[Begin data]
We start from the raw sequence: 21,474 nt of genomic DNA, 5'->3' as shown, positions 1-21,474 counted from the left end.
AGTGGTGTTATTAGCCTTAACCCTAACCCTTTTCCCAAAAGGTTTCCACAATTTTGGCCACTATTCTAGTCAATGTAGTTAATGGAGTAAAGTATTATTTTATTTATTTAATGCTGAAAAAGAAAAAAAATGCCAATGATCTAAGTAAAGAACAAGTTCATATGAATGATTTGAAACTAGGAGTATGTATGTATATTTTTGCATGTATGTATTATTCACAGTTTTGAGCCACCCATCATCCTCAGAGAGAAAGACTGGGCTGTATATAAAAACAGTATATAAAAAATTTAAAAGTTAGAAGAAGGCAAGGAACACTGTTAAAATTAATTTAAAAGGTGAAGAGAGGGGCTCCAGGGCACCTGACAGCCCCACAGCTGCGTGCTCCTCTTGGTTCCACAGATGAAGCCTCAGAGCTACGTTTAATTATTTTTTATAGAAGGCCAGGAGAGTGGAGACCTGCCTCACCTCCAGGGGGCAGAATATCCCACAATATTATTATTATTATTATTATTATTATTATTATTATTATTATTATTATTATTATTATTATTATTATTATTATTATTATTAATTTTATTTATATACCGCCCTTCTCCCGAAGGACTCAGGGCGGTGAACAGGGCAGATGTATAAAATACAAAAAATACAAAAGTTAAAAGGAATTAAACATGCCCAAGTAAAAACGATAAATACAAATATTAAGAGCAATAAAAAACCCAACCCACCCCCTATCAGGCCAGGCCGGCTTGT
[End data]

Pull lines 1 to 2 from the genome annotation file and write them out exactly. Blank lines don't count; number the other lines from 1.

We start from the raw sequence: 21,474 nt of genomic DNA, 5'->3' as shown, positions 1-21,474 counted from the left end.
AGTGGTGTTATTAGCCTTAACCCTAACCCTTTTCCCAAAAGGTTTCCACAATTTTGGCCACTATTCTAGTCAATGTAGTTAATGGAGTAAAGTATTATTTTATTTATTTAATGCTGAAAAAGAAAAAAAATGCCAATGATCTAAGTAAAGAACAAGTTCATATGAATGATTTGAAACTAGGAGTATGTATGTATATTTTTGCATGTATGTATTATTCACAGTTTTGAGCCACCCATCATCCTCAGAGAGAAAGACTGGGCTGTATATAAAAACAGTATATAAAAAATTTAAAAGTTAGAAGAAGGCAAGGAACACTGTTAAAATTAATTTAAAAGGTGAAGAGAGGGGCTCCAGGGCACCTGACAGCCCCACAGCTGCGTGCTCCTCTTGGTTCCACAGATGAAGCCTCAGAGCTACGTTTAATTATTTTTTATAGAAGGCCAGGAGAGTGGAGACCTGCCTCACCTCCAGGGGGCAGAATATCCCACAATATTATTATTATTATTATTATTATTATTATTATTATTATTATTATTATTATTATTATTATTATTATTATTATTATTATTAATTTTATTTATATACCGCCCTTCTCCCGAAGGACTCAGGGCGGTGAACAGGGCAGATGTATAAAATACAAAAAATACAAAAGTTAAAAGGAATTAAACATGCCCAAGTAAAAACGATAAATACAAATATTAAGAGCAATAAAAAACCCAACCCACCCCCTATCAGGCCAGGCCGGCTTGT